“We have a suggestions page on our website that we promote, for people with lived experience to use that to send us suggestions or pain points that they’re experiencing,” Emma says. “And we also hold a lot of interactions and information sessions with occupational therapists and disability support workers.” 

That, according to Emma, is their informal collaboration. 

Formally, they have a design consultation committee, where a group of people with varied lived experience contribute their thoughts and ideas. 

“We get about 10 to 15 people – including people with disability, therapists, carers – all with very different experiences of disability and dressing,” Emma says. “And we pay them for their time to participate in our in depth market research. And they share about their experience of clothing and what they’d like to see from us, to help us continue to make meaningful products.”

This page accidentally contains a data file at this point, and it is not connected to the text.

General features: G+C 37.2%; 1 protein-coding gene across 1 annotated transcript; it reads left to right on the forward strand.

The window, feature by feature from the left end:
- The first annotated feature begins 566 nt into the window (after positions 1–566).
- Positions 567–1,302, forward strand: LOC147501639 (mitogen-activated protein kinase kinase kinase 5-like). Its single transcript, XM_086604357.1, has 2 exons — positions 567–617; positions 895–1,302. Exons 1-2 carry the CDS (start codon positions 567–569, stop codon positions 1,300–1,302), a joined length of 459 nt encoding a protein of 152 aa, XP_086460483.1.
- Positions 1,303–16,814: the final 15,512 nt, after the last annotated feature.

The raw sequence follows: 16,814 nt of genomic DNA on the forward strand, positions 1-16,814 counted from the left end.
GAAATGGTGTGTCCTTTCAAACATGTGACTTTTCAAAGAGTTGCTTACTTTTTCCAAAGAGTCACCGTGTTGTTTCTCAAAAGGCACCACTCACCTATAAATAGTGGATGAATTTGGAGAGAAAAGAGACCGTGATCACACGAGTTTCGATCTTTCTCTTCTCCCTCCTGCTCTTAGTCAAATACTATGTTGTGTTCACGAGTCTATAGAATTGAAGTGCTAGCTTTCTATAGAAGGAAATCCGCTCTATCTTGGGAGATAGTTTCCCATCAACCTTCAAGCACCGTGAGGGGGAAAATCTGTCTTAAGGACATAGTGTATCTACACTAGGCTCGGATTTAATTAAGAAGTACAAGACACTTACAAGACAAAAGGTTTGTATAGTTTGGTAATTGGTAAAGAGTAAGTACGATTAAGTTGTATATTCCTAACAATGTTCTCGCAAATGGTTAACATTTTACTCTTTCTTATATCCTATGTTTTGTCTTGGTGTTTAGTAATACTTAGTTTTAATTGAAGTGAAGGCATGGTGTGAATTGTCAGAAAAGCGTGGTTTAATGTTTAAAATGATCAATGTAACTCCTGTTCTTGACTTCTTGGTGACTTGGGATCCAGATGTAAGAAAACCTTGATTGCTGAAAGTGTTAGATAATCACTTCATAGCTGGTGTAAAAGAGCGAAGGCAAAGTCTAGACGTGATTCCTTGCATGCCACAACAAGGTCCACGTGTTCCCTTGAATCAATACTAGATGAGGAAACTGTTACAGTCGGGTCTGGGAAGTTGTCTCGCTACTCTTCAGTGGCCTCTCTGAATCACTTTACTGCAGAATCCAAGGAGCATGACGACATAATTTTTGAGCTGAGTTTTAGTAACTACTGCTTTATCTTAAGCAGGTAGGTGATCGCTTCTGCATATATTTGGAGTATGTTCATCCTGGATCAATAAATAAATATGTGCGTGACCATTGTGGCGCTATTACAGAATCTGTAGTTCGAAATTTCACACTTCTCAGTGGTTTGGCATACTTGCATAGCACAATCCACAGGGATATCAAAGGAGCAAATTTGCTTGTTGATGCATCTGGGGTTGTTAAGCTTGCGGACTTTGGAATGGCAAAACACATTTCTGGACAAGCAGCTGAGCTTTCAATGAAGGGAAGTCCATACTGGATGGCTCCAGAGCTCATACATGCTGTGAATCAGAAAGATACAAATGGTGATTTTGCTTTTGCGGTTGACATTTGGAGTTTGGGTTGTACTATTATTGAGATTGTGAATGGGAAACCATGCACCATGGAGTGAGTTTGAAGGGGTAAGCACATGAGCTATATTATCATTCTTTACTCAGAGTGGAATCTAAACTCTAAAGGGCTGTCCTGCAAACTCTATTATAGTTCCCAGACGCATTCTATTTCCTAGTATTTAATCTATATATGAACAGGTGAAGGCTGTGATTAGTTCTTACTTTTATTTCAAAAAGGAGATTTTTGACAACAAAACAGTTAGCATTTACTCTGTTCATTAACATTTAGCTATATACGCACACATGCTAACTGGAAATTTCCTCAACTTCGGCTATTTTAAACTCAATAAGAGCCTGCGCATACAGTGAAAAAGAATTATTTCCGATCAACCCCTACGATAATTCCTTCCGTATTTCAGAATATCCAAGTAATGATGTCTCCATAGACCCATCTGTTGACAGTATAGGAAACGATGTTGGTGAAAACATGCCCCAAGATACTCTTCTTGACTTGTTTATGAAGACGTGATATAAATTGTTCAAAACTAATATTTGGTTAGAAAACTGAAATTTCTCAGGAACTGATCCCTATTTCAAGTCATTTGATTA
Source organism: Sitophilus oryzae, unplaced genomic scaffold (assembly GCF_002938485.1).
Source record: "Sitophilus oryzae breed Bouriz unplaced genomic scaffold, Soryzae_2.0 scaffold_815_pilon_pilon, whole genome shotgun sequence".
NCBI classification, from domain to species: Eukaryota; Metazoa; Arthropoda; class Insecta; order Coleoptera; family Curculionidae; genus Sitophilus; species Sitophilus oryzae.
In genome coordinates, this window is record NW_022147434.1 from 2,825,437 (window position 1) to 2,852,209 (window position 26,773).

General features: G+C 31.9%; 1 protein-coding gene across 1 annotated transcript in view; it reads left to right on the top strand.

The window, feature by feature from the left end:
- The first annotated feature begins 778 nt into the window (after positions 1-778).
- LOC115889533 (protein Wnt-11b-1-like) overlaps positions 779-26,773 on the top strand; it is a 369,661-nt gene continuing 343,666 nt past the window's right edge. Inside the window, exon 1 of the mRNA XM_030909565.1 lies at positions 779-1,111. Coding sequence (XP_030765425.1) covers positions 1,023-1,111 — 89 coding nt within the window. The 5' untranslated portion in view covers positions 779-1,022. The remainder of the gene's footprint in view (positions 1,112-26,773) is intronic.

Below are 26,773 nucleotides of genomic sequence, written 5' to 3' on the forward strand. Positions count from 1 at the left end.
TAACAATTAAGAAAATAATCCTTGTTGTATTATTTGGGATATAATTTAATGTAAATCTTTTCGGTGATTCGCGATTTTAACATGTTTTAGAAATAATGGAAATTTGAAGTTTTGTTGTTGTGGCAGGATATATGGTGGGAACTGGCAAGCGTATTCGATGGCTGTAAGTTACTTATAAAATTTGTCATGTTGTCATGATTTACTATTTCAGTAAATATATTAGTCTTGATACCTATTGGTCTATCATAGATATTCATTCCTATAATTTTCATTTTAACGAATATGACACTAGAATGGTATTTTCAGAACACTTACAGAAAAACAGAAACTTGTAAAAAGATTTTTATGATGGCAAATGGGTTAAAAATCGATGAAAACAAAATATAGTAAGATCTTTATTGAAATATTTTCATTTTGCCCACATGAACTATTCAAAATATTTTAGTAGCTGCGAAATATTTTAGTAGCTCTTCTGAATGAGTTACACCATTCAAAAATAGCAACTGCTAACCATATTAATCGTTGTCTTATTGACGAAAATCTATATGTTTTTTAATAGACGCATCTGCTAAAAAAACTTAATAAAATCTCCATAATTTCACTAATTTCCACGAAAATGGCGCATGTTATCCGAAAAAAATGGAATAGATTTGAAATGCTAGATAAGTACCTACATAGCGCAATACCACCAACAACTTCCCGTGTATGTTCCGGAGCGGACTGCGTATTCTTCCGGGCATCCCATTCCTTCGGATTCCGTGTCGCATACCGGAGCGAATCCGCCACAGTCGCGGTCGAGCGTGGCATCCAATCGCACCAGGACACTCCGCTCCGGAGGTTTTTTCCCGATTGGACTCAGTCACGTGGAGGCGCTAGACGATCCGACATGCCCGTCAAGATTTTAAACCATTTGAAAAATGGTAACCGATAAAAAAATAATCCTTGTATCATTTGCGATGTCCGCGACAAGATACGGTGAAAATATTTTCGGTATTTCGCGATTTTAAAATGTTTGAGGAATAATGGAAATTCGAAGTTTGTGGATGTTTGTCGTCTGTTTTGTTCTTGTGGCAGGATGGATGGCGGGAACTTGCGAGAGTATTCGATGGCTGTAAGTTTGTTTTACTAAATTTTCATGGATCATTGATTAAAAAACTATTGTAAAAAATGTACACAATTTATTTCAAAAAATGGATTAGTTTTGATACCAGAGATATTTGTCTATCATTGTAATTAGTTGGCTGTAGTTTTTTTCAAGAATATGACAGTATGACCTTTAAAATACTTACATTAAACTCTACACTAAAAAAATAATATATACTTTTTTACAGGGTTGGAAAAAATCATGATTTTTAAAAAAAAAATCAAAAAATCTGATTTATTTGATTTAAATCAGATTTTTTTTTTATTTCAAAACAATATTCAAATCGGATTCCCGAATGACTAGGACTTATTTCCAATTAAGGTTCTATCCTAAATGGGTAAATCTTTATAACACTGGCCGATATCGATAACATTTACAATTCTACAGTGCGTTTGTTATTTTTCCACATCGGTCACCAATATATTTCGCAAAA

Emma is also looking forward to working with more designers with lived experience as they expand their collections. 

“For our Essentials Collection, which is made of wardrobe staples, we designed that in consultation with the community,” she explains. “So, lots of customer feedback and lots of sampling and discussions with Jack and Maddie and their families.

“Then for our first Capsule Collection, we wanted to do something more fashion-forward and focused on trends. So we worked with Rachel Shugg, who was a junior fashion designer with disability. 

“It was really important to us that not only were we working with someone with lived experience, but that we were also supporting the employment of people with disability wherever possible. And we’re definitely going to continue to collaborate with fashion designers with lived experience within the sector.” 

Why fashion is not frivolous

JAM is here to make the fashion industry more inclusive for the 20% of Australians who are people with disability. And they particularly want to give young people with disability the opportunity to express themselves through fashion. 

But through her business journey, Emma has met her fair share of people who were quick to question their focus on fashion.